The Root Wide Web. What trees teach us about teambuilding.

It is enchanting to stroll through a forest full of towering trees. Thoughts turn to permanence and longevity, especially in the presence of centuries-old trees like the giant sequoias of Yosemite’s Mariposa Grove. How do trees thrive in ever-changing environments? What are their secrets to survival?

Forest ecologist Suzanne Simard gave a fascinating TED Talk describing her research into how trees communicate within the forest system. Her insights got us thinking about ways human teams can be optimized for success.

Trees are active communicators

From above ground, trees appear to exist in independent isolation. They would seem to be competing with one another for sun, shade, and food. But a look underground reveals that trees are social. A single tree can be in communication with 47 nearby ones. They create a network where multiple species communicate, share resources, and protect each other in ways that contribute to the health of the surrounding environment.

Teambuilding lesson: Design communication into the structure of the team and encourage team members to maintain direct links with each member of the team, not just a central figure like a team leader or manager. Research from Harvard Business School shows that effective teams are characterized by multiple overlapping communication channels.

Elder trees lead the community and help their offspring grow  

The survival of the grove is dependent on communication between trees. As in many human social circles, older trees are generally more connected and act as hubs within the network. They are the community orchestrators. This has a nutritional role within the forest system, as elder trees direct the transfer of nutrients through roots and fungi, prioritizing saplings to help them better survive environmental changes.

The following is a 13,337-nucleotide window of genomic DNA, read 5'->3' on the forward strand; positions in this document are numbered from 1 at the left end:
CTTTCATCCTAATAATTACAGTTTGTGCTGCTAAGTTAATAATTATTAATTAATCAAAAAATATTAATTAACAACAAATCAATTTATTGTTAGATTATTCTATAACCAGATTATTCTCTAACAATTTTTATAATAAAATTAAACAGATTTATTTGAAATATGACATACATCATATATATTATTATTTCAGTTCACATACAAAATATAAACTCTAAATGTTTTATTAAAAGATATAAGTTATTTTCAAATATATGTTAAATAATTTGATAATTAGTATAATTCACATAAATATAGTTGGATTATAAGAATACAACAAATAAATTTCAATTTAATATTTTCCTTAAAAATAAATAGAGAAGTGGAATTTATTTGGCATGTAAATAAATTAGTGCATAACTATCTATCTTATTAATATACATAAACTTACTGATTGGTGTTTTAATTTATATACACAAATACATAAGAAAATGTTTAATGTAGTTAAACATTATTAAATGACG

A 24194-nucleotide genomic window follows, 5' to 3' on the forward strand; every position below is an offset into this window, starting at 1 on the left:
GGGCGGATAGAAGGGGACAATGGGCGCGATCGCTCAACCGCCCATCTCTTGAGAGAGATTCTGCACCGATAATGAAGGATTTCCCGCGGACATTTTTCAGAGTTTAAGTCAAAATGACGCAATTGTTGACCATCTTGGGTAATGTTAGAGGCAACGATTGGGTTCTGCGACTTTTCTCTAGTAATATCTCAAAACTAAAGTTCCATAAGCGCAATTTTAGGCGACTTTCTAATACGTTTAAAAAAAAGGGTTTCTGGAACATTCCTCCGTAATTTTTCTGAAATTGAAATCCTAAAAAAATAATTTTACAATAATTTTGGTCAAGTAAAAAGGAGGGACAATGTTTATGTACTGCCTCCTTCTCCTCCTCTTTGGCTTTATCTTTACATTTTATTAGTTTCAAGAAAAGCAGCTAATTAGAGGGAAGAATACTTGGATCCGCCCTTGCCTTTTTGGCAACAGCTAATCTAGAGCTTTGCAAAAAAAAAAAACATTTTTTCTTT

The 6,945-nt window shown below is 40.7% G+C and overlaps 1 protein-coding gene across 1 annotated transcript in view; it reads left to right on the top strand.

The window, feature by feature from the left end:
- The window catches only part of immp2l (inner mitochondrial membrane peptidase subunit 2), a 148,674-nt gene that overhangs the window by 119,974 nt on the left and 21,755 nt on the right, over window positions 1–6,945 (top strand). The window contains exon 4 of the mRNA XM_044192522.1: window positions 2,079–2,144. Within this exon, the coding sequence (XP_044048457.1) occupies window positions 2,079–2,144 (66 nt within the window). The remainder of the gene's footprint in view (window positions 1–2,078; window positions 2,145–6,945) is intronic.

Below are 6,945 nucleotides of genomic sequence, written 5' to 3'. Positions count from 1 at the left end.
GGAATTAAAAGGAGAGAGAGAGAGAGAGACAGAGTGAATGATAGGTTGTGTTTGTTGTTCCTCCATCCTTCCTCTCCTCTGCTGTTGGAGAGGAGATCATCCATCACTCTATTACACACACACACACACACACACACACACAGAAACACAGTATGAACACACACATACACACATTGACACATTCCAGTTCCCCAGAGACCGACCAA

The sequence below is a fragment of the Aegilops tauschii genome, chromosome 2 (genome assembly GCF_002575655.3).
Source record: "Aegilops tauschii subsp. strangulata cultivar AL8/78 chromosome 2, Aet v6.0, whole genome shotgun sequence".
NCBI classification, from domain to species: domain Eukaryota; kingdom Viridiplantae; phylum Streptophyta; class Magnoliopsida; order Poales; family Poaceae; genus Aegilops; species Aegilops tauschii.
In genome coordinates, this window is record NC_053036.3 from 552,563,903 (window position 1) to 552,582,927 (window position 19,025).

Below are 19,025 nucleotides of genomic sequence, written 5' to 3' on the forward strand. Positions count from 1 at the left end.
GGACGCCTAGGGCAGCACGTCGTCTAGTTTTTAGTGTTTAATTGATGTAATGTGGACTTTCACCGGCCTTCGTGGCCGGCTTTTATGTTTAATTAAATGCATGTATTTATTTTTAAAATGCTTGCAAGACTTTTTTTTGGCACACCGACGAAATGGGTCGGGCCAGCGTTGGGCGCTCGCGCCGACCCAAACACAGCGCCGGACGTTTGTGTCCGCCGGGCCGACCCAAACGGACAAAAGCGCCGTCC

Teambuilding lesson: Leaders and more-experienced team members who prioritize knowledge transfer and mentoring are making direct contributions to the long-term capabilities of the team.

Trees plan for the future of the forest 

Trees are adept at managing present challenges using an awareness of the needs of the whole forest. To support photosynthesis, trees are able to alter the growth of individual branches to provide neighboring trees better access to sunlight. Upon a beetle attack, trees send warnings through the network to warn other trees. Elder trees can even reduce the size of their root systems to create space for younger trees’ root systems to grow into.

Teambuilding lesson: Teams should simultaneously focus on present challenges and longer-term goals. Effective teams use systems thinking to understand how current challenges are linked to longer-term goals.

For trees as for people, collaboration wins. Who knew that the whisper you hear when the wind blows through the forest was teambuilding advice?